As part of the Gemara’s discussion about rabbinic ordinances established in order to encourage the settlement of the land of Israel, our Gemara quotes a baraita that enumerates a number of conditions that Joshua established upon entering the land. Among them were the following:
- permission to graze cattle in wooded areas;
- permission to gather wood from private fields;
- permission to gather grass for feed in most fields;
- permission to trim most trees and use the shoots for planting;
- a newly dug well can be used by everyone in the community;
- permission for all to fish in the Kinneret Sea with rods (but not nets).
In discussing the details of these enactments, we find limitations on certain aspects of them. For example, Rav Pappa teaches that grazing cattle in wooded areas was limited only to smaller animals in a thicker forest, where they would do little damage. It would be forbidden, however, to take small animals to graze in a sparsely wooded area, or larger ones even in a thickly wooded area.
Regarding the collection of wood, the Gemara limits it to very specific kinds of wood, arguing that Joshua only permitted the collection of Hizmei and Higi – thorn-bushes that no one really cares about. Even the collection of Hizmei and Higi was limited to taking those thorns that are still connected to the ground, so that by doing so a service is provided to the owner of the field, and previously cut thorn-bushes may have been prepared for use by the field’s owner.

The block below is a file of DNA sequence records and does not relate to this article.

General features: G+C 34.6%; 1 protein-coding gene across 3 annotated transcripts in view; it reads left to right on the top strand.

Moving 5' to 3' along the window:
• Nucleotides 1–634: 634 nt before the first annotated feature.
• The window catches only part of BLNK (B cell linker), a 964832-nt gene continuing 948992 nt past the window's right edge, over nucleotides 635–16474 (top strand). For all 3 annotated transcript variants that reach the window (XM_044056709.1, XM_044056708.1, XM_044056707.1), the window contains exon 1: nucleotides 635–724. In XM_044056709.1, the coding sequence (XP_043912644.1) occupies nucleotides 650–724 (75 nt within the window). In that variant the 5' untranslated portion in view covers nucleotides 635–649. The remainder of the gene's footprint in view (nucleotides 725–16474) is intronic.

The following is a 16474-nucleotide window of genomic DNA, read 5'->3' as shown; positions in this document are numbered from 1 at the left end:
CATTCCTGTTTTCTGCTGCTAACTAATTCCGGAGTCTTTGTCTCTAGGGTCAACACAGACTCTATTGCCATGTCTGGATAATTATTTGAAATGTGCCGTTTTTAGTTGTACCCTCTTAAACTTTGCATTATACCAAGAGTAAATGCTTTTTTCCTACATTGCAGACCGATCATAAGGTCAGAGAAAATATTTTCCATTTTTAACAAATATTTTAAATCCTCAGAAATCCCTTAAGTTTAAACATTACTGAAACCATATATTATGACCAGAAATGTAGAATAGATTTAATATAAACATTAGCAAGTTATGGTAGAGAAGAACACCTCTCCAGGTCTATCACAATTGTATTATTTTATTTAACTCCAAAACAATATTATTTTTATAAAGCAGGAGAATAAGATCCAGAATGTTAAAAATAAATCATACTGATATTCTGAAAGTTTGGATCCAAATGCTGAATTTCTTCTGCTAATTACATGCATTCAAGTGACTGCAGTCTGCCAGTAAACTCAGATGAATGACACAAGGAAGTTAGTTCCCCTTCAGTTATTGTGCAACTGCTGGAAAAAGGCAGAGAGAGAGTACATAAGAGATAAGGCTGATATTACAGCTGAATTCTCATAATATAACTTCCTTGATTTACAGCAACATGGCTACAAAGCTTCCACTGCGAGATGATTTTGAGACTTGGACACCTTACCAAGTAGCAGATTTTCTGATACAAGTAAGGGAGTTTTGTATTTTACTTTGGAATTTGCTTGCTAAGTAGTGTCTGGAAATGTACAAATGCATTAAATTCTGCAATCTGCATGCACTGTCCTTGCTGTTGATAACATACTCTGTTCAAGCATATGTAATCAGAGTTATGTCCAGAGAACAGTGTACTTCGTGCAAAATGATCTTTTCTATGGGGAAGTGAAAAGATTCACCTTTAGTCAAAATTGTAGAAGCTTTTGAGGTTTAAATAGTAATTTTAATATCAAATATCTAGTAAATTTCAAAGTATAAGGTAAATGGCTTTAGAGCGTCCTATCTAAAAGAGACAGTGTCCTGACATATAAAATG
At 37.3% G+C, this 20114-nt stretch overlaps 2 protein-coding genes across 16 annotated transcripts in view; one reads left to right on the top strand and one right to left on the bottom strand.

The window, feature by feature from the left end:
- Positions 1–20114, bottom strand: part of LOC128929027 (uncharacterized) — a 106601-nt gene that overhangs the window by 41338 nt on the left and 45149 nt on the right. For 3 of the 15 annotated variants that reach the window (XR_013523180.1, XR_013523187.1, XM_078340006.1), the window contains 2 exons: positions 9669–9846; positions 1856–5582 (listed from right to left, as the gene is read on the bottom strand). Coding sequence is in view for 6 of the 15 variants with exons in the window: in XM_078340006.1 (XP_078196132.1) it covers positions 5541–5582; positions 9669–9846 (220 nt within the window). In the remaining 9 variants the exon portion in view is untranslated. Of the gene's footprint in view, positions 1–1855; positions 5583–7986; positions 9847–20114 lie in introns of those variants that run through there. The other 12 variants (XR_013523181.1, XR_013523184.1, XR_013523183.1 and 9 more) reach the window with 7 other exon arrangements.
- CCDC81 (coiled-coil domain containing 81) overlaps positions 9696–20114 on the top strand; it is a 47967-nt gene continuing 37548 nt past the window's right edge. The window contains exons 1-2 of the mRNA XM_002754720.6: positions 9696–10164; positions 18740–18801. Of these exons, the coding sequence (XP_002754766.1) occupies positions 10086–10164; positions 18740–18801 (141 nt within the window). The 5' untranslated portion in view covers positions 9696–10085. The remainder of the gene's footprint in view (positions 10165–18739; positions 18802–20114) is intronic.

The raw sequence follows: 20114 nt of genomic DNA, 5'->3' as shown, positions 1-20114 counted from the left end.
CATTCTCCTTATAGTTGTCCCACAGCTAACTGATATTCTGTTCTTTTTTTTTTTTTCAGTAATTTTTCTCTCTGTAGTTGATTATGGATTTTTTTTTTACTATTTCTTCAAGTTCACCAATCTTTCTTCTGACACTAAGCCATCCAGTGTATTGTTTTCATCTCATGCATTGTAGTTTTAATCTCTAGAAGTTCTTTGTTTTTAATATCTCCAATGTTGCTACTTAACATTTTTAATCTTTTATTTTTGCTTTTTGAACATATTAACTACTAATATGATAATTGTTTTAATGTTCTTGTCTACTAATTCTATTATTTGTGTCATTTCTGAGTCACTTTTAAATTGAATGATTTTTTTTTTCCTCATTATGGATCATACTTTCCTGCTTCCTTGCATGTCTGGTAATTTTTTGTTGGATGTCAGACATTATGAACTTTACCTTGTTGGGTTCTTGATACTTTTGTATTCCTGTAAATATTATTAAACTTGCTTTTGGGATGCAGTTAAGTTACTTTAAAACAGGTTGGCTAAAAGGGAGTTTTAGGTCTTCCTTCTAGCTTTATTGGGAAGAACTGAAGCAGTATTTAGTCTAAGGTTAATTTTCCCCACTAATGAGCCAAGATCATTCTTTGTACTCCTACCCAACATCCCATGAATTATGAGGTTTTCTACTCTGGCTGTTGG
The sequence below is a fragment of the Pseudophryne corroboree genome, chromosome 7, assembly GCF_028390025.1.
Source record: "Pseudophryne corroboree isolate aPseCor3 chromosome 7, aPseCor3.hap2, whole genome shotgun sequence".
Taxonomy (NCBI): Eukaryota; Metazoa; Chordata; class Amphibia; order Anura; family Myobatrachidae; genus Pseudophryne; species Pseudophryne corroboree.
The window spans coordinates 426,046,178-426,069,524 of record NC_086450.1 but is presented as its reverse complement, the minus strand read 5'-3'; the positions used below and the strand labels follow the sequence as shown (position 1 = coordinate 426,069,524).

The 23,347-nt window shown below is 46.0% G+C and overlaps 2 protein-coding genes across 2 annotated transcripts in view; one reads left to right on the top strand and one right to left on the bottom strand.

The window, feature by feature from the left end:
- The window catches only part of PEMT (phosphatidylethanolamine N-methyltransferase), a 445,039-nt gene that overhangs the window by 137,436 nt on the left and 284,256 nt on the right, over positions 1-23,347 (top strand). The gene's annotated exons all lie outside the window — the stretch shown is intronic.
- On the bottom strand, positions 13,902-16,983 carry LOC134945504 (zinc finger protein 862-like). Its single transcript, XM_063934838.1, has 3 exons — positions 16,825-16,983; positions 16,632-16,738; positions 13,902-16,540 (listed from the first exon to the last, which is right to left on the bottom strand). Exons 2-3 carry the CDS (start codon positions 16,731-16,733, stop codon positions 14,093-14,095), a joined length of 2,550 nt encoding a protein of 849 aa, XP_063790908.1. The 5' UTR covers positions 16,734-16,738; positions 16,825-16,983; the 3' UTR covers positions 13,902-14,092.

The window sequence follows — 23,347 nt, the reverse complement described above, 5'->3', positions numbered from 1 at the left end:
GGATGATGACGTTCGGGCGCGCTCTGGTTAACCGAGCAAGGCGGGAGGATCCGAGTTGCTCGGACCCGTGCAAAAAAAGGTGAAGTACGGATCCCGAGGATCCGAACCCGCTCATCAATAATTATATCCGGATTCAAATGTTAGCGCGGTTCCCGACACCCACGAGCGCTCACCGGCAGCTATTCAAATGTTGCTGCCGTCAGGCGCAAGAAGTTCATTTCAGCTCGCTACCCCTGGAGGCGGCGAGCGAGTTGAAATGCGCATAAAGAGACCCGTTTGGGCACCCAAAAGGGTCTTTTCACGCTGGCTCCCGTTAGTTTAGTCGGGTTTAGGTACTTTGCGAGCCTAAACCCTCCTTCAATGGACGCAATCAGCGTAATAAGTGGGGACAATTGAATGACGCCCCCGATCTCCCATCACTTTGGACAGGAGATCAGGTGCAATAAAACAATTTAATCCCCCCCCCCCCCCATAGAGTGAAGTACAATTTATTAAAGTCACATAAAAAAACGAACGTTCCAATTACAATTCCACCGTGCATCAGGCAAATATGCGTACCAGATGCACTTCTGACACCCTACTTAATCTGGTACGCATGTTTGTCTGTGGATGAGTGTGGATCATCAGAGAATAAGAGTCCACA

Hizmei can be identified with Ononis antiquorum L. of the Papolinaceae family. It is a thorny plant that grows to about 75 centimeters (2.5 feet), which is found growing wild in fields and valleys. Higi is the more common variant shrub in the Papilionaceae family, Alhagi maurorum Medik, which is a thorny bush with smooth non-serrated leaves. It usually grows to a height of approximately 30cm and can grow to a height of 1m. It is commonly found in fields and salt marshes.
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